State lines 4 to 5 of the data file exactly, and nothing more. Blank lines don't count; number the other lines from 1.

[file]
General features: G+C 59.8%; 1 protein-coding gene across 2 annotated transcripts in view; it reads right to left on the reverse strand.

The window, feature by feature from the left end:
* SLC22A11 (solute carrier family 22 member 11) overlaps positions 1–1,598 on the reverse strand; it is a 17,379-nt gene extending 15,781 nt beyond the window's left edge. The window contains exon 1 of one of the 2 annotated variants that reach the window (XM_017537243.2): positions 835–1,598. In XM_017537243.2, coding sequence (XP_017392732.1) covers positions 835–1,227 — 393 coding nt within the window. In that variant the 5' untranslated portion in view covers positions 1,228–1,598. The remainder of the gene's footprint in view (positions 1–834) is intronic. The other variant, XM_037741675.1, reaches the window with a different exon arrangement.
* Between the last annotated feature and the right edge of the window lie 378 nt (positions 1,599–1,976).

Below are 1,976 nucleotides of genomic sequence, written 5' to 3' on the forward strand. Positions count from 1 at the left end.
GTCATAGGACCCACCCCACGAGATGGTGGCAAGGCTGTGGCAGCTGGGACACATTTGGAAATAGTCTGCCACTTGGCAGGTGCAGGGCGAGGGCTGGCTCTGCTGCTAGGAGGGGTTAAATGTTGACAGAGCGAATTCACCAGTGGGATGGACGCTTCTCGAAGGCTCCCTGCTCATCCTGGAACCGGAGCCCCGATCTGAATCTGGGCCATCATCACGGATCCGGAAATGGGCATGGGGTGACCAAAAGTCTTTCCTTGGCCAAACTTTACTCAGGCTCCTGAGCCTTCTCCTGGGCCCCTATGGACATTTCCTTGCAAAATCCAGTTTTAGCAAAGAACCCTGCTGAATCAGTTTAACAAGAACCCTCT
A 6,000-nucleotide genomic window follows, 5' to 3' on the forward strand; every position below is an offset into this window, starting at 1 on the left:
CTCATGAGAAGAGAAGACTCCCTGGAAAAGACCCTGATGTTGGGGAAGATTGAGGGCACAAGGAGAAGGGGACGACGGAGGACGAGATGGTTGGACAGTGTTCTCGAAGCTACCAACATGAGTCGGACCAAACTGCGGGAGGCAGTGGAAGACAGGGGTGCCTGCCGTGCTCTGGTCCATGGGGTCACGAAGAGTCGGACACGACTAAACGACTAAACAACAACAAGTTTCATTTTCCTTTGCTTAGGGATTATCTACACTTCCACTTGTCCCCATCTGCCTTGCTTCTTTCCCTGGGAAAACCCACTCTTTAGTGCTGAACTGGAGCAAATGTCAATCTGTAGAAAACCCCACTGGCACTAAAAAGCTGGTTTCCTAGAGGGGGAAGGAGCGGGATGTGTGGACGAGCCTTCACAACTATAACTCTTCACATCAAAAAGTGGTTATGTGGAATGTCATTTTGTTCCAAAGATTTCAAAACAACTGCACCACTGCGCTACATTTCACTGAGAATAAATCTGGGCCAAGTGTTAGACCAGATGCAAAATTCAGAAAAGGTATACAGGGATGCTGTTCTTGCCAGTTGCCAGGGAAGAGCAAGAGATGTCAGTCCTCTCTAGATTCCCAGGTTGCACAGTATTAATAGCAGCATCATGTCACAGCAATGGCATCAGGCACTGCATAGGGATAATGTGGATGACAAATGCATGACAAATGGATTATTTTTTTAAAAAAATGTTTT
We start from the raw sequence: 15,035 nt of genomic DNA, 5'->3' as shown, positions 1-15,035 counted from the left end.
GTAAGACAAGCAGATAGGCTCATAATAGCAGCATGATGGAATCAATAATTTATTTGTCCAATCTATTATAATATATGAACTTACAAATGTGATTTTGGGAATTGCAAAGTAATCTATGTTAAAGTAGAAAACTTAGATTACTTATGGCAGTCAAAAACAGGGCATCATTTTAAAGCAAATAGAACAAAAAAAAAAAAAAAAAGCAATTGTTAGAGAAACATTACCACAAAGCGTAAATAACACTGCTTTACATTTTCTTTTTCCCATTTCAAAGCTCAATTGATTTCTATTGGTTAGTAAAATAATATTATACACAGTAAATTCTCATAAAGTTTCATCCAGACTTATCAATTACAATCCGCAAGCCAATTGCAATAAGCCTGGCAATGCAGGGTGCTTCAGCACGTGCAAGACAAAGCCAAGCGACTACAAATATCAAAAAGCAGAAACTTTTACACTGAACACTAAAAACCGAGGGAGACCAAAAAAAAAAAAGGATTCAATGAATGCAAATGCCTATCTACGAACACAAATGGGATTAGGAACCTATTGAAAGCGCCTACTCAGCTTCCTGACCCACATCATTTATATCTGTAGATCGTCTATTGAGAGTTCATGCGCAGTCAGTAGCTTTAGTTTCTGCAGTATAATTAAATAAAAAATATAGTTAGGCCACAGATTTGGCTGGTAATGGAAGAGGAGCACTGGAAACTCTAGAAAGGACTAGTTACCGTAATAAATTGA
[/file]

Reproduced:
* Between the last annotated feature and the right edge of the window lie 378 nt (positions 1,599–1,976).

Below are 1,976 nucleotides of genomic sequence, written 5' to 3' on the forward strand. Positions count from 1 at the left end.